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Joel Schmid
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Hey Gordon,Try this -
Take a piece of 600 grit sandpaper and cut off a 2 inch wide long strip of it.
Wrap the sandy side around the shaft in front of the blades and pinch gently with fingers.
Spin the blade with other hand.
This will lightly grind the rust off the end of shaft.
Keep going until you see clean metal on shaft.
Now hit it with a fresh shot of wd 40 and the blade should come right off.

Last edited on Fri Mar 15th, 2019 04:44 pm by Joel Schmid

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 Posted: Fri Mar 15th, 2019 04:57 pm
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Don Tener
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If you have a dremel tool with a wire wheel that works great to clean the shaft in front of the blade. It also does less damage to the shaft than sandpaper does. I personally use a Dumore hand grinder (It is a Dremel on steroids) But they are expensive at about $350 each.  A regular dremel will work just fine.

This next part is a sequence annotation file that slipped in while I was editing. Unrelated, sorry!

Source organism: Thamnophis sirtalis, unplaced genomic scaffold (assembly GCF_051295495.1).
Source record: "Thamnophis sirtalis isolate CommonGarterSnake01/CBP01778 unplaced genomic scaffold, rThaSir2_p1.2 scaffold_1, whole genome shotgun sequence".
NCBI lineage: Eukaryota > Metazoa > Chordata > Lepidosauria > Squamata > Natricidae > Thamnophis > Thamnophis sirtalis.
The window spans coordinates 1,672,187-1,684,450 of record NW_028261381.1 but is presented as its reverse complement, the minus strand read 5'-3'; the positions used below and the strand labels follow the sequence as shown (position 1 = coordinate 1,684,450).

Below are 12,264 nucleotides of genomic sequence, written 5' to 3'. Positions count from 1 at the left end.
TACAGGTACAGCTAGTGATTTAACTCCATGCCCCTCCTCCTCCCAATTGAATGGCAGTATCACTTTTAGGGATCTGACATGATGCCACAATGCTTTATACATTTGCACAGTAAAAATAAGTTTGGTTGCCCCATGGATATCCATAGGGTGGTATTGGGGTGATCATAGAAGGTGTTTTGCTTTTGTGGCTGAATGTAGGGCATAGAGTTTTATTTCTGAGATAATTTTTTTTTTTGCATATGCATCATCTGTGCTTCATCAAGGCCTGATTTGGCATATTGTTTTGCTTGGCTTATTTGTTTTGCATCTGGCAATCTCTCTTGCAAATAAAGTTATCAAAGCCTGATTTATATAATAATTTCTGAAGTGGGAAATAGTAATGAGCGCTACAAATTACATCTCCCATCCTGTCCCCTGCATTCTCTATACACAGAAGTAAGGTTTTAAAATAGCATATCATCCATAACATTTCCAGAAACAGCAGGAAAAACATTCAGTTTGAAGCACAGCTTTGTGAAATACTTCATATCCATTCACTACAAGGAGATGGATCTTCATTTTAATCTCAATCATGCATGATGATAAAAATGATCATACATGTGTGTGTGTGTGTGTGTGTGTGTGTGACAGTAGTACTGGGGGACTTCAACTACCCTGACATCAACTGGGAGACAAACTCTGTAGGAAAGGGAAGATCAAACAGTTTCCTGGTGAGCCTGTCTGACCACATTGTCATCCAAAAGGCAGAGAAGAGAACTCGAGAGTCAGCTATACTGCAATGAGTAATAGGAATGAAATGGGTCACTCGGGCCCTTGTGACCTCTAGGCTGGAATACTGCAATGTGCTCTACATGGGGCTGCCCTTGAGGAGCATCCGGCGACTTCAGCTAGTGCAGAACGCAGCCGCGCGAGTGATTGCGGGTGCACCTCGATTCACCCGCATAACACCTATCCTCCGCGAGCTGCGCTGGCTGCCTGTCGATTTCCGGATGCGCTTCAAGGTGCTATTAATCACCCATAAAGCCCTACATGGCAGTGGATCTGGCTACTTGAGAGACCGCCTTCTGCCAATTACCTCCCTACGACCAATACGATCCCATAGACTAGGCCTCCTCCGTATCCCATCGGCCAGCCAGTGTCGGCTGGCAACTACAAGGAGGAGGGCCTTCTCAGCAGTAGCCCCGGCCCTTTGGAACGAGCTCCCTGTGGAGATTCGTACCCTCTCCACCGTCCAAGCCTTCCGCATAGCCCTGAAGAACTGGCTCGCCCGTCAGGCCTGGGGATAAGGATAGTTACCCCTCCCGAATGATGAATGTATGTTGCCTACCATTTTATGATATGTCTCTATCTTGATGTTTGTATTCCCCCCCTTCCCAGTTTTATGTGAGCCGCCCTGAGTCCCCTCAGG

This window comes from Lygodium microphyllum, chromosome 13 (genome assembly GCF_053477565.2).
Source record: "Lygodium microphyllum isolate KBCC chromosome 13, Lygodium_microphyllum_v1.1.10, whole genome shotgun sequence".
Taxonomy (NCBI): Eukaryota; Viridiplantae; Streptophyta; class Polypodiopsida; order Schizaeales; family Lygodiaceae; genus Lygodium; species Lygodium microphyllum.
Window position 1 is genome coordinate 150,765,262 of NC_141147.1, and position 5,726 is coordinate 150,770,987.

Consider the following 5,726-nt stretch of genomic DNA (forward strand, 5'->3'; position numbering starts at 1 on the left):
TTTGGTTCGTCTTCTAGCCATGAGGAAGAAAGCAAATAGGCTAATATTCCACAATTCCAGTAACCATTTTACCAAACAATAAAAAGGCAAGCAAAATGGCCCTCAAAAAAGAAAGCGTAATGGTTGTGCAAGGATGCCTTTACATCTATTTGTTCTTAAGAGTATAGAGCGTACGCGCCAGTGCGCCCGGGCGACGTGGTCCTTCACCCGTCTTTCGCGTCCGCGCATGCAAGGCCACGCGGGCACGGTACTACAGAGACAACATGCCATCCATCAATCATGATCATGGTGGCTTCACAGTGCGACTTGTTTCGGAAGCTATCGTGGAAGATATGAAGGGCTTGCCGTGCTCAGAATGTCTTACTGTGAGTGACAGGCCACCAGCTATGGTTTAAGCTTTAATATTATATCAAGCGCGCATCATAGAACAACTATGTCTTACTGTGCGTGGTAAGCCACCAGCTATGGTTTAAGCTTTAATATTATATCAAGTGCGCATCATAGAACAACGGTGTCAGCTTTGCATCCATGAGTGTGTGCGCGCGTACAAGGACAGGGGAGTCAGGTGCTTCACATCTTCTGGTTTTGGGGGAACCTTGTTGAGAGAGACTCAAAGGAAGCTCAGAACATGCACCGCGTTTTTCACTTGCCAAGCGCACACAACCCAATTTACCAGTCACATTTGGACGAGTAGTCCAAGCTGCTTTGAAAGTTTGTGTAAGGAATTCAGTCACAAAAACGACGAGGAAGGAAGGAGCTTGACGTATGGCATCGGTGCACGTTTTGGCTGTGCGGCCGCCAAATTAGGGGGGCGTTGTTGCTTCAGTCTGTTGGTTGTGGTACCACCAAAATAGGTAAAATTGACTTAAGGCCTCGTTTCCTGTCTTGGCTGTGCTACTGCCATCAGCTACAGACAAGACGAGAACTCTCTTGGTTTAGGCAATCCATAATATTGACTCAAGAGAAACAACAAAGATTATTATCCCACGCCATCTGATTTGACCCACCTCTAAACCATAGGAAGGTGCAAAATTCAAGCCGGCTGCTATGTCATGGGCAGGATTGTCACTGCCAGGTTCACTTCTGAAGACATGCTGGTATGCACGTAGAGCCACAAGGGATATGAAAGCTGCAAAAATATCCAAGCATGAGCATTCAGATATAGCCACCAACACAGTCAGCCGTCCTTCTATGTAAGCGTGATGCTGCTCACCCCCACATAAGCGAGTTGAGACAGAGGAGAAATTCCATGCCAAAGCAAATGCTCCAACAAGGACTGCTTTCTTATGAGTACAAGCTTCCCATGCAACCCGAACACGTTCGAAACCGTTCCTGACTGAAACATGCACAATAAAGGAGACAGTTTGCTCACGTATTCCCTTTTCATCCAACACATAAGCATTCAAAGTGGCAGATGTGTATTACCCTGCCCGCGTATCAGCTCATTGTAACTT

Last edited on Fri Mar 15th, 2019 04:58 pm by Don Tener

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 Posted: Fri Mar 15th, 2019 07:40 pm
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Jim Kovar
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Any Ritter connection?   :wondering:




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 Posted: Fri Mar 15th, 2019 09:19 pm
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Steve Sherwood
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Ritter manufactured dental equipment at one time. Probably from the early 1900's until the 1970's in America. They sold products world wide back in there prime. There are still some products that carry the Ritter name, but the actual company is long gone. A company named Midmark uses the Ritter name on some of there products, like I said Ritter does not exist, only in name on a few products made today.